Kevin: I’ll start with the large commercial managed account or advisory vendors, they need to partner with other firms that may be competitors, so some coopetition to provide a more robust offering end to end for wealth managers, and we talked about this via those well defined interfaces for best of breed components. And the example I would use is you can have Vendor ABC, which may have a robust tax optimization and their engine, Vendor EFG might be best in class from portfolio construction capabilities. They need to work together on their API’s, on the data integration of the product.
Kevin: So think about wealth managers could go out there and pick and choose from the imaginary managed account App Store, so to speak, to implement the best platform that meets their advisors and clients needs. And that’s really talking about that hybrid based solution where it might not be build it all yourself. It might not be just buy one solution and try to force it into your needs, doing a lot of customization. It’s really picking and choosing the best solution and being able to work together. And then from an experience perspective, not just the systems communicating or the underlying data, but that the experience is fairly cohesive for the advisor that’s using a system.
Ep. 134: Healthy Data Infrastructure with Don McHenry, ByAllAccounts
Our next clip is from Ep. 134: Healthy Client Data Infrastructure with Don McHenry, Senior Product Manager at Morningstar | ByAllAccounts which went live in March. I ask Don about comparing data aggregation vendors.
Craig: One thing that I found is difficult when it comes to data aggregation vendors is comparing them. It’s very difficult to look at the output because it’s not like this report. I can just run to show me which one’s better. It’s mostly run over time, looking at hundreds or more of different data sources under different conditions, different times of the year, times of the month. So what have you found when you’re comparing yourself to other vendors? What were your strengths or weaknesses?
Don: Sure, like I was mentioning before, you know, in general, when selecting a vendor, you want to understand what market is that aggregator committed to? What use cases are they enriching the data for, is it for payments? Is it for credit decisioning is it for investment purposes as a foreigner spending? Did they cover the right sources for you? So those are all really important questions to ask when, when selecting a vendor, one of the other things that really helps that’s set ByAllAccounts apart, of course, is the fact that we are a Morningstar product. So really, the aggregation and engagement solutions that we can deliver with use of the Morningstar ecosystem is really greater than a sum of its parts.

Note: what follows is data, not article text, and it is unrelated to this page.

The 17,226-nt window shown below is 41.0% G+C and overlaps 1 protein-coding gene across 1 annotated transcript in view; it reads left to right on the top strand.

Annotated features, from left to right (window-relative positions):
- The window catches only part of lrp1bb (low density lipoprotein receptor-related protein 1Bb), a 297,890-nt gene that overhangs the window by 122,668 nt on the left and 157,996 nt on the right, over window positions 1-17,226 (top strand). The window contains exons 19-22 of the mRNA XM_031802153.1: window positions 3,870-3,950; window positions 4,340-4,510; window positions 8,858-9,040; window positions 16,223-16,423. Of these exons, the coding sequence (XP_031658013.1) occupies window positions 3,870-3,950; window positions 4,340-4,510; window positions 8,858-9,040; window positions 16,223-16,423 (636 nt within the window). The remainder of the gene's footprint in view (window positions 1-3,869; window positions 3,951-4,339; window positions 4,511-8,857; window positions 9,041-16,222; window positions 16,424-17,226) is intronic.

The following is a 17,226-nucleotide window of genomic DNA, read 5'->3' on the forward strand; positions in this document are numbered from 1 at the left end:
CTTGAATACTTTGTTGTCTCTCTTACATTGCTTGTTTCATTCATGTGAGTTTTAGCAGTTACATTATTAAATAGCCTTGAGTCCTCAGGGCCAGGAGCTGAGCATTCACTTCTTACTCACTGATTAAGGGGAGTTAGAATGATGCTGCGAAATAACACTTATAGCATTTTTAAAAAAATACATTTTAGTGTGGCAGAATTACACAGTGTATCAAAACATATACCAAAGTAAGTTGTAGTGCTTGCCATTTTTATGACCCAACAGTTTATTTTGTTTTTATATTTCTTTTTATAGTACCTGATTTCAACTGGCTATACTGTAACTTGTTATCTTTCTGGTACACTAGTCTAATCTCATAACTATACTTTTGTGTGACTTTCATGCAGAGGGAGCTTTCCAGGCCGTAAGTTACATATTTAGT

Don: We have the ability to collaborate across teams within Morningstar that serve a whole cross section of the financial services industry. So the products that serve the investor products that serve the enterprise products that serve the advisor, and we have a lot of great internal partners that use our aggregation service in these products. So we can actually see how our data is being used, what works, what doesn’t work, where do we need to invest to make enhancements?
Don: So again, from our perspective, we’re really committed to the investor, the advisor and the platforms that support them. We certainly have have great external partners as well where we can get this feedback but it’s a big benefit to have this in house. And also, as part of the morning story ecosystem, there’s all sorts of great tools and data available to help us really create a flywheel effect with our products. Certainly we have customers that use our aggregation and their Morningstar services and kind of integrate those together themselves. And one of the things that that we’re investing in now and in the near future is kind of delivering even more turnkey aggregation solutions that involve other Morningstar data and other Morningstar analysis capabilities. To provide really a level of depth that differentiates us amongst other aggregators.
Craig: And back to differentiation that’s what it’s about. Let’s talk about something fun. So let’s talk about the buzz we’re hearing what is going on, there’s so much talk about acquisitions and more mergers, and we of course, we had the Plaid attempted acquisition. What are you hearing around the buzz in the industry?
Don: There’s quite a lot of buzz I think you mentioned the Plaid attempted acquisition, I think at the time the valuation was was $5 billion, which was quite a surprise for many and I think their valuation has even increased many fold since then. So really a of this buzz is attributed of two main areas, so competitive pressures and advancements in technology.